By on October 24, 2010

The early eighties was the most revolutionary and unique time in the American automobile industry ever. Thanks to exploding oil and fuel prices, and with the expectation that the increases would continue indefinitely, for the only time ever Americans embraced radical downsizing with a fervor. It was as if the US was finally joining the rest of the world. Of course, it didn’t last; as soon as oil prices started dropping, everyone quickly forgot the whole episode, and the truck/SUV boom soon exploded. But for a few short years, it was out with the big, in with the small. The little relics from that era are becoming hard to find: K-Car limousines, Chevy Sprints, Diesel Rabbits (no worries; I have). And some of them I’d forgotten ever existed, like this tiny FWD diesel KubVan.

It’s hard to fully appreciate how small this thing is, without a frame of reference. Let’s just say it would look right at home on the streets of Paris. If it helps to put it in perspective, it’s powered by a VW 54 hp Diesel Rabbit FWD drive train, and it has an aluminum unibody, and a very low flat floor. The interior shot probably best helps put some scale to this thing.

There’s not a lot of information available about the KubVan, except that it was apparently built by van-builder Grumman with the hope winning a large contract with the Post Office. The USPS was mighty anxious about fuel prices too, and was looking for a new generation of delivery vehicles. It’s not clear whether the KubVan was built in response to an RFP, or on speculation, but by the time it had fully evaluated it, the Post Office decided it was too small, despite its 35 mpg potential. Well, by 1986, everything from the height of the crisis years was suddenly looking too small.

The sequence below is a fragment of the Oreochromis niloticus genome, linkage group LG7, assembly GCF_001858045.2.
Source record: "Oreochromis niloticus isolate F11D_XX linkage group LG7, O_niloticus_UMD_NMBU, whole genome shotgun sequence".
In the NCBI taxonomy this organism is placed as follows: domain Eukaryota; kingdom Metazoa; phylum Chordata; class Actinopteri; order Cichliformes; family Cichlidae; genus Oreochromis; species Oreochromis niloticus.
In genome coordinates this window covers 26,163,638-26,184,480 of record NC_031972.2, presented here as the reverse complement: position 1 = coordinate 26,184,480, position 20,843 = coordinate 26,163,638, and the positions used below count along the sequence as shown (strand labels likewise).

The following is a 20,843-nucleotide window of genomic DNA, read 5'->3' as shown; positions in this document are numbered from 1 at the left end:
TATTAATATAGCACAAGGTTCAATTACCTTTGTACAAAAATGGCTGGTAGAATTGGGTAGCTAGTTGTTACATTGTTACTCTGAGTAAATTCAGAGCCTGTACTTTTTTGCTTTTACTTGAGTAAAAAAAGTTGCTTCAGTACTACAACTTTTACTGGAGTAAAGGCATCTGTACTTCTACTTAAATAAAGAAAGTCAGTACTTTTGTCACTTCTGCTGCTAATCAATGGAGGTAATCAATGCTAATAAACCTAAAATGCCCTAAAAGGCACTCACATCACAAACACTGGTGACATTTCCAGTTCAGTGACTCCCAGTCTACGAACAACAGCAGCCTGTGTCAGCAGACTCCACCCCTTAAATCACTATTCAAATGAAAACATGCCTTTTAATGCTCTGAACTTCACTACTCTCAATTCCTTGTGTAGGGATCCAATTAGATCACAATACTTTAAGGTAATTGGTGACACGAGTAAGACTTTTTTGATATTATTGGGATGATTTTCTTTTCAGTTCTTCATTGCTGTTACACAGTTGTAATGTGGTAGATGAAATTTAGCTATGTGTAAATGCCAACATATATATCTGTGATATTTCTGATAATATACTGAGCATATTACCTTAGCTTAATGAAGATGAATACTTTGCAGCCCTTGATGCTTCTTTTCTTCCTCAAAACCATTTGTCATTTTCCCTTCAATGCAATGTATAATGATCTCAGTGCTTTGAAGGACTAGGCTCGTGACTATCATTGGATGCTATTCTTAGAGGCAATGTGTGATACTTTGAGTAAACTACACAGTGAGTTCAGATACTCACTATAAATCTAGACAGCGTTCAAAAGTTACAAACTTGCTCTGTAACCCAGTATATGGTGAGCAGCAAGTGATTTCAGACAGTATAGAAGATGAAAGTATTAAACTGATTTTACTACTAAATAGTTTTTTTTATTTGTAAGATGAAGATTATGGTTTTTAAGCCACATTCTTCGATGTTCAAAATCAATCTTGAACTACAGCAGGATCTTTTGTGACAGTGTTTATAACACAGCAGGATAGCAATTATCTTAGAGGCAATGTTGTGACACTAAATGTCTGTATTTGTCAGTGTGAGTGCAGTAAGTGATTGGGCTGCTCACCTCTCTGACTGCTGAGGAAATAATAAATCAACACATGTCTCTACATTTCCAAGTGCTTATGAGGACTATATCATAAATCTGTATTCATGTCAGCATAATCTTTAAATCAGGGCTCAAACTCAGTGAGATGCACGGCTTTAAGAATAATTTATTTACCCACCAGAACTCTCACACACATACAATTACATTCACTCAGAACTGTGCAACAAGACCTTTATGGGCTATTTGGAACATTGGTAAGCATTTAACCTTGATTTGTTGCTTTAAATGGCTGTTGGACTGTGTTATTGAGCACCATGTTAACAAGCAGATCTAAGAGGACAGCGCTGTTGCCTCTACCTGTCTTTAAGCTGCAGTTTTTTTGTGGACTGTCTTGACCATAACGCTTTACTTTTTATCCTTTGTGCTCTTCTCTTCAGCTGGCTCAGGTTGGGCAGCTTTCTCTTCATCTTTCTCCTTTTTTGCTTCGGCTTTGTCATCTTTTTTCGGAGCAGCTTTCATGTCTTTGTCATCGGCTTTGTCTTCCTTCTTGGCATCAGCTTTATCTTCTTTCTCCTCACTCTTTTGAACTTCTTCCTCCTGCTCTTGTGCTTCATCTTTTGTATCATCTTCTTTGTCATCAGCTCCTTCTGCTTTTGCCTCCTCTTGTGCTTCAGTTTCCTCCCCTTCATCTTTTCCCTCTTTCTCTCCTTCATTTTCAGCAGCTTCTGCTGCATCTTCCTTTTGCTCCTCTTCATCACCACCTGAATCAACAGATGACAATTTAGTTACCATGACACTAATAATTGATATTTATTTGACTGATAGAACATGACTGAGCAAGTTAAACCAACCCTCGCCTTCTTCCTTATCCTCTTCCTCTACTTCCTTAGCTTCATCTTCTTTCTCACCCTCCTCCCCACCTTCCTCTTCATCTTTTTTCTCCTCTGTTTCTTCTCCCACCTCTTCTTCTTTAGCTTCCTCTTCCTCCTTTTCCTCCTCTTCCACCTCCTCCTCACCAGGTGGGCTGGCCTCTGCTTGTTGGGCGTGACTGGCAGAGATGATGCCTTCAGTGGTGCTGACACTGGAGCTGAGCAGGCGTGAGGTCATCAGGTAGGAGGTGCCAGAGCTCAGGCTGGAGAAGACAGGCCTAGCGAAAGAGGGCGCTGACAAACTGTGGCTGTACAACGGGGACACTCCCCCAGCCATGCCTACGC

So Grumman went back to the drawing board, and came up with the Grumman LLV (Long Life Vehice), which was somewhat bigger and taller, given that it now sat on a Chevy S-10 frame/chassis with the Iron Duke four. Between 1986 and 1995, Grumman built 150k of the LLVs, and the USPS is still rebuilding them to keep them in service, despite the mediocre fuel mileage (15mpg).

Only 500 KubVans were built, and maybe 100 are left. Whether the USPS actually bought and used any or just tested them is unknown (to me). But apparently some were bought by delivery services and the like. And due to their light aluminum bodies and VW diesel power train, they have a bit of a cult following.

Curiously, the KubVan has been reprised, at least in concept form, by Ford’s 2005 Syn-us concept. If oil prices rise, as they undoubtedly will again, the KubVan may find itself reincarnated.

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29 Comments on “KubSide Classic: 1983 Grumman KubVan...”

  • avatar

    Huh.  I don’t believe I’ve ever seen one of these before.  Interesting.  Or maybe I did and just didn’t notice.

    • 0 avatar

      I’ve never seen one, either.  Maybe all 500 went to Eugene, OR.

    • 0 avatar

      I have owned a kubvan since 1984. Picked it up at the Grumman factory in Sherman TX. It had been sitting in a field for about a year, poor thing. I still drive it everyday. It is a 5-speed diesel and gets @38MPG in town. On trips @45. It used to get 40 in town and 50 or so on the road, but it’s 28 yrs old.